Eliot discovered MacNeice when MacNeice set out to be noticed by him, and contacted him accordingly, in January of 1932. When did MacNeice discover Eliot? From his earliest youthful recordings, as compiled by Jon Stallworthy in his excellent biography of the poet, we know that MacNeice had a crush on America – a crush that would turn into a lifelong relationship.

And his first surviving poem sounds rather to me like it could start a volume called Old Possum’s Book of Practical Birds: MacNeice recalled his youthful rules for poetry thus: “use thou instead of you and make the ends of the lines rhyme with each other, no specific emotion or ‘poetic’ content required. Here is a poem about a live parrot I had seen in a neighbour’s house:
O parrot, thou hast grey feathers
Which thou peckest in all weathers.
And thy curled beak
Could make me squeak;
Thy tail I admire
As red as fire
And as red as a carrot,
Thy tail I admire,
Thou cross old parrot.

America, rhyme, high diction, and no specific emotion: the little dark-haired boy is already primed for the Eliotic. Being sent away to school created another, and an unlikely, connection, when MacNeice arrived in a place just up the road from the Eliots’ ancestral village. He was pixilated by Sherborne, and the surrounding landscape – overwhelmed by the nature he saw and found both in the fields and hedgerows, and buried in the earth. This part of Somerset is a gorgeous golden place still; Thomas Wyatt still lies buried in Sherborne Abbey, boys still find fossils in the riverbanks, and along a heartstoppingly lovely drive south by southeast is the idyllic, almost theme-park beautiful village of East Coker, where the sheep all stand out as if freshly washed against the improbable green of the hills, the Helyar Arms is one of the best pubs in all England, and T.S. Eliot’s grave is in the church.

MacNeice’s first memorization for school was of course something English, and not contemporary – it was “The Burial of Sir John Moore,” so gorgeously parodied by Nigel Molesworth as a twentieth-century English-schoolboy staple. Then he learned Gray’s “Ode on the Death of a Favorite Cat” and Browning’s “Home Thoughts from Abroad.” MacNeice liked heroic poems, and also, as he recalled, Herrick’s “Julia,” though most of the 17th and 18th century left him cold.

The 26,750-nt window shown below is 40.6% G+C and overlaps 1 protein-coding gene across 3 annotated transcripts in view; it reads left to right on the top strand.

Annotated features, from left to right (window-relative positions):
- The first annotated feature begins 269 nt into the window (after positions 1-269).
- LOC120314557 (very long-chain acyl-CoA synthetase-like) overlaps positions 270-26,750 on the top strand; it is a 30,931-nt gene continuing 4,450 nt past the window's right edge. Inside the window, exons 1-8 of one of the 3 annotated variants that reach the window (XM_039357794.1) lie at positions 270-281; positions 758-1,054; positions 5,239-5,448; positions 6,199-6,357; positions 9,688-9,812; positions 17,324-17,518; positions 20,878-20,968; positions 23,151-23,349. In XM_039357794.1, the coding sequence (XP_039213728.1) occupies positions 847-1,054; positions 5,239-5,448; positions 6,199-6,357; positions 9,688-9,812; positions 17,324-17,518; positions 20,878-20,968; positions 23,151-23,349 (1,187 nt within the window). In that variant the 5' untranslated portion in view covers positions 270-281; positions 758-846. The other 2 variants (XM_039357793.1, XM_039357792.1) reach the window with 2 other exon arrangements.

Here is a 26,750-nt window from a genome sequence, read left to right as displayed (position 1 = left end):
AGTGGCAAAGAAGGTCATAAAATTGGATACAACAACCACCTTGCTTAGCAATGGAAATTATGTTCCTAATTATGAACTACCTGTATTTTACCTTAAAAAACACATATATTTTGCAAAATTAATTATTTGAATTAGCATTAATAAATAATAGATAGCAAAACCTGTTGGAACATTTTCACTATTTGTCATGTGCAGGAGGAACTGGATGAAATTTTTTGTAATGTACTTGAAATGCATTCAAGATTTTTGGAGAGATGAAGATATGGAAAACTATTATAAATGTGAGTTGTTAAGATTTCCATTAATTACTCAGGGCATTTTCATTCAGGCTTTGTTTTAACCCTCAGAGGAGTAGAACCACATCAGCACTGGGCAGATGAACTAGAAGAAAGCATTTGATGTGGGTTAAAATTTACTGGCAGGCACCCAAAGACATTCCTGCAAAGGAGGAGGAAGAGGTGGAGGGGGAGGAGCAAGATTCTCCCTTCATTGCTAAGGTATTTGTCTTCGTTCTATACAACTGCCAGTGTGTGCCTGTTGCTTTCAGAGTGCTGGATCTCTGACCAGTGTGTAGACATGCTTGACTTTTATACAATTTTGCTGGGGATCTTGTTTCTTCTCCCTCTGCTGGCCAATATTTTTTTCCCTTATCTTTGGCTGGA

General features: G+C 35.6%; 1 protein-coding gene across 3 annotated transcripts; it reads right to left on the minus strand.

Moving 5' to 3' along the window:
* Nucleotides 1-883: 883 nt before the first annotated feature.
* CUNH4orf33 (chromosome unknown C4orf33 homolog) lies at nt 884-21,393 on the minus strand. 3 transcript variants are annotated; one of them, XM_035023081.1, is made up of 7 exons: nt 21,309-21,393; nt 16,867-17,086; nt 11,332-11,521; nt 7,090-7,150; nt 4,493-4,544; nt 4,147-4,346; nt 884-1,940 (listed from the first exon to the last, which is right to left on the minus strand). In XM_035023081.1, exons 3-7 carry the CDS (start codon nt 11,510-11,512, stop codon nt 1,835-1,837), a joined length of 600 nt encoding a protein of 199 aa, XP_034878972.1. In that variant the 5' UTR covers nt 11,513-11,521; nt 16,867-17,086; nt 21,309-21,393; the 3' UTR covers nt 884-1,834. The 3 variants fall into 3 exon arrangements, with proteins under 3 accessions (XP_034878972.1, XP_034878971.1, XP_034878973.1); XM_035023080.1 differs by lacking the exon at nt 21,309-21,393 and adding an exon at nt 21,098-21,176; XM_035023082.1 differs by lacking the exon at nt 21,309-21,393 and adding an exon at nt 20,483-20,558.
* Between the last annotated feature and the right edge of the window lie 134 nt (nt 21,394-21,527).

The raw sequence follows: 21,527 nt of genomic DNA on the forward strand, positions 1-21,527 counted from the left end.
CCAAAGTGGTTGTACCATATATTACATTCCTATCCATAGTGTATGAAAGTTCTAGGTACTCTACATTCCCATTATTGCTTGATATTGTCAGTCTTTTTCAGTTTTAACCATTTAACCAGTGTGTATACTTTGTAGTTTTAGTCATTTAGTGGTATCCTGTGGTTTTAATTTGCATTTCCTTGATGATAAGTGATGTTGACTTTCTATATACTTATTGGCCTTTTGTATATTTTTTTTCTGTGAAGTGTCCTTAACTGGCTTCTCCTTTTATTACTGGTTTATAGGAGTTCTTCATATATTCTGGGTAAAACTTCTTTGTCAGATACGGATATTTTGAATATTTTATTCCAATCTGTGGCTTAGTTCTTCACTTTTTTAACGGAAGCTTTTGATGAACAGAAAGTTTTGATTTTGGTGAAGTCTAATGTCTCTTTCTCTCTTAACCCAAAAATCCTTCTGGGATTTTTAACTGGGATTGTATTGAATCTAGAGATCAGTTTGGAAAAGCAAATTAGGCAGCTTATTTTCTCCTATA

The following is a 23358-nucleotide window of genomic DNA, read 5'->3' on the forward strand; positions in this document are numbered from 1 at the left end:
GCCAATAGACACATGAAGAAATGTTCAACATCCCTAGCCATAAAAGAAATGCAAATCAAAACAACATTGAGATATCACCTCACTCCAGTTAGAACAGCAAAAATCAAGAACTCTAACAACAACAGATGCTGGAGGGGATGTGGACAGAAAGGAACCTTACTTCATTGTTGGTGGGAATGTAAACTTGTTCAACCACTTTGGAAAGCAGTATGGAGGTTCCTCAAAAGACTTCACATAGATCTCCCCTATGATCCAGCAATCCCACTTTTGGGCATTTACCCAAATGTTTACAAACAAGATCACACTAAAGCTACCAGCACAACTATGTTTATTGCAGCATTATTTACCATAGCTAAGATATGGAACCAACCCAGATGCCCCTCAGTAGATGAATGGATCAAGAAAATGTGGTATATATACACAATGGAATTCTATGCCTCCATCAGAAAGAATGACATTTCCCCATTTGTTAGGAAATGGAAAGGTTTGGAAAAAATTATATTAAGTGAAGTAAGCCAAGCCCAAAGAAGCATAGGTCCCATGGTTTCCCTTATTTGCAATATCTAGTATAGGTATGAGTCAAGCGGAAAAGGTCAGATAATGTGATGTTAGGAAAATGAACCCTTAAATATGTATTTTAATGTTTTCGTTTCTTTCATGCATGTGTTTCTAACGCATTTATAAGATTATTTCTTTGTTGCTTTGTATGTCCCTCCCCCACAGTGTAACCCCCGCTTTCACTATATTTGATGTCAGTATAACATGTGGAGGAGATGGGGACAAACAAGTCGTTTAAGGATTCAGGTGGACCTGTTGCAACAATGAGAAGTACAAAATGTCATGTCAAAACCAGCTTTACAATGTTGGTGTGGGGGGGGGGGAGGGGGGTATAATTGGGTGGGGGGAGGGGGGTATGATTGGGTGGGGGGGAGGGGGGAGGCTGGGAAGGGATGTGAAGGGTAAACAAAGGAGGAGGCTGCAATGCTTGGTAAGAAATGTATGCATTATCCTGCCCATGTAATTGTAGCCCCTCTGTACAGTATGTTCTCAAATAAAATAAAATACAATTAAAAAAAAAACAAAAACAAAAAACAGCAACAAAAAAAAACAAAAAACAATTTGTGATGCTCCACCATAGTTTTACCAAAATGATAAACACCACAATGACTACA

Like Eliot, he had a fine and early sense of the theatrical. Recall Eliot’s youthful interest in dramatics, and his participations at Harvard. Recall, too, his playing the role of St. Sebastian – also a favorite of MacNeice’s – and wearing green makeup at London parties to manifest the misery of his marriage to Vivienne. MacNeice also shared Eliot’s love of musical theater and the music hall – that Shakespeherian rag side of Eliot, the side of Eliot that danced the Grizzly Bear with Virginia Woolf (a video we can only be glad, or immensely sad, will never appear on YouTube). One of MacNeice’s happiest school memories was the moment after games and a run, with quintessentially English music as a soundtrack: “when you got back into the communal bathroom even lukewarm water would bite you until gradually getting reacclimatized you sunk into your tub, wonderfully relaxed in an underworld of steam and dim pink bodies humming Gilbert and Sullivan.”